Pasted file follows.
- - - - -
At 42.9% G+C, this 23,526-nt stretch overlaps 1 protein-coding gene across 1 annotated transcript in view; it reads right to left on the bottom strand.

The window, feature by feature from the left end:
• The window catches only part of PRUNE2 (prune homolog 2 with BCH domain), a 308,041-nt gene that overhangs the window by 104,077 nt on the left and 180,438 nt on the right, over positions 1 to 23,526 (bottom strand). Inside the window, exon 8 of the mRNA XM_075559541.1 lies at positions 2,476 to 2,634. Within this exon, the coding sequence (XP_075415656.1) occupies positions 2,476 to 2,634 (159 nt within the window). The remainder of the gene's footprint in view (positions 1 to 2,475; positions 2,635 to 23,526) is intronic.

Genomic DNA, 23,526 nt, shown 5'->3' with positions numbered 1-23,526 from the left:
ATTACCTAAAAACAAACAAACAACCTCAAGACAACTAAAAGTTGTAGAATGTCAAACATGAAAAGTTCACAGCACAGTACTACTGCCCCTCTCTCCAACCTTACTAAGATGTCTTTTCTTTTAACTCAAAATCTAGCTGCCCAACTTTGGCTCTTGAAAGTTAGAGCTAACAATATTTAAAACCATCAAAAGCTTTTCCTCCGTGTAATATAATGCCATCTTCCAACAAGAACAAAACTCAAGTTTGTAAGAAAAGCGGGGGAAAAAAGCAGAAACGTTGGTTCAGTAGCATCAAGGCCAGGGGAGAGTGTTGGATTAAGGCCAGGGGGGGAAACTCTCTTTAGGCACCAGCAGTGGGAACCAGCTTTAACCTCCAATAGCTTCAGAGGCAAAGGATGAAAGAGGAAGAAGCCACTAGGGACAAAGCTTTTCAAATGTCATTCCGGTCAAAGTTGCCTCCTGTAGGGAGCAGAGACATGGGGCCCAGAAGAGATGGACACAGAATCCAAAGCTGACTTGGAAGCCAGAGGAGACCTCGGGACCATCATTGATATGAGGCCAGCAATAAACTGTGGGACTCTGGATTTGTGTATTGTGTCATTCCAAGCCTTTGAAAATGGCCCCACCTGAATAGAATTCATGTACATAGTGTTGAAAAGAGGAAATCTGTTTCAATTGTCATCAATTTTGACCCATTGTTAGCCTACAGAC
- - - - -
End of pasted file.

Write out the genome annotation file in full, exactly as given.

At 42.9% G+C, this 23,526-nt stretch overlaps 1 protein-coding gene across 1 annotated transcript in view; it reads right to left on the bottom strand.

The window, feature by feature from the left end:
• The window catches only part of PRUNE2 (prune homolog 2 with BCH domain), a 308,041-nt gene that overhangs the window by 104,077 nt on the left and 180,438 nt on the right, over positions 1 to 23,526 (bottom strand). Inside the window, exon 8 of the mRNA XM_075559541.1 lies at positions 2,476 to 2,634. Within this exon, the coding sequence (XP_075415656.1) occupies positions 2,476 to 2,634 (159 nt within the window). The remainder of the gene's footprint in view (positions 1 to 2,475; positions 2,635 to 23,526) is intronic.

Genomic DNA, 23,526 nt, shown 5'->3' with positions numbered 1-23,526 from the left:
ATTACCTAAAAACAAACAAACAACCTCAAGACAACTAAAAGTTGTAGAATGTCAAACATGAAAAGTTCACAGCACAGTACTACTGCCCCTCTCTCCAACCTTACTAAGATGTCTTTTCTTTTAACTCAAAATCTAGCTGCCCAACTTTGGCTCTTGAAAGTTAGAGCTAACAATATTTAAAACCATCAAAAGCTTTTCCTCCGTGTAATATAATGCCATCTTCCAACAAGAACAAAACTCAAGTTTGTAAGAAAAGCGGGGGAAAAAAGCAGAAACGTTGGTTCAGTAGCATCAAGGCCAGGGGAGAGTGTTGGATTAAGGCCAGGGGGGGAAACTCTCTTTAGGCACCAGCAGTGGGAACCAGCTTTAACCTCCAATAGCTTCAGAGGCAAAGGATGAAAGAGGAAGAAGCCACTAGGGACAAAGCTTTTCAAATGTCATTCCGGTCAAAGTTGCCTCCTGTAGGGAGCAGAGACATGGGGCCCAGAAGAGATGGACACAGAATCCAAAGCTGACTTGGAAGCCAGAGGAGACCTCGGGACCATCATTGATATGAGGCCAGCAATAAACTGTGGGACTCTGGATTTGTGTATTGTGTCATTCCAAGCCTTTGAAAATGGCCCCACCTGAATAGAATTCATGTACATAGTGTTGAAAAGAGGAAATCTGTTTCAATTGTCATCAATTTTGACCCATTGTTAGCCTACAGAC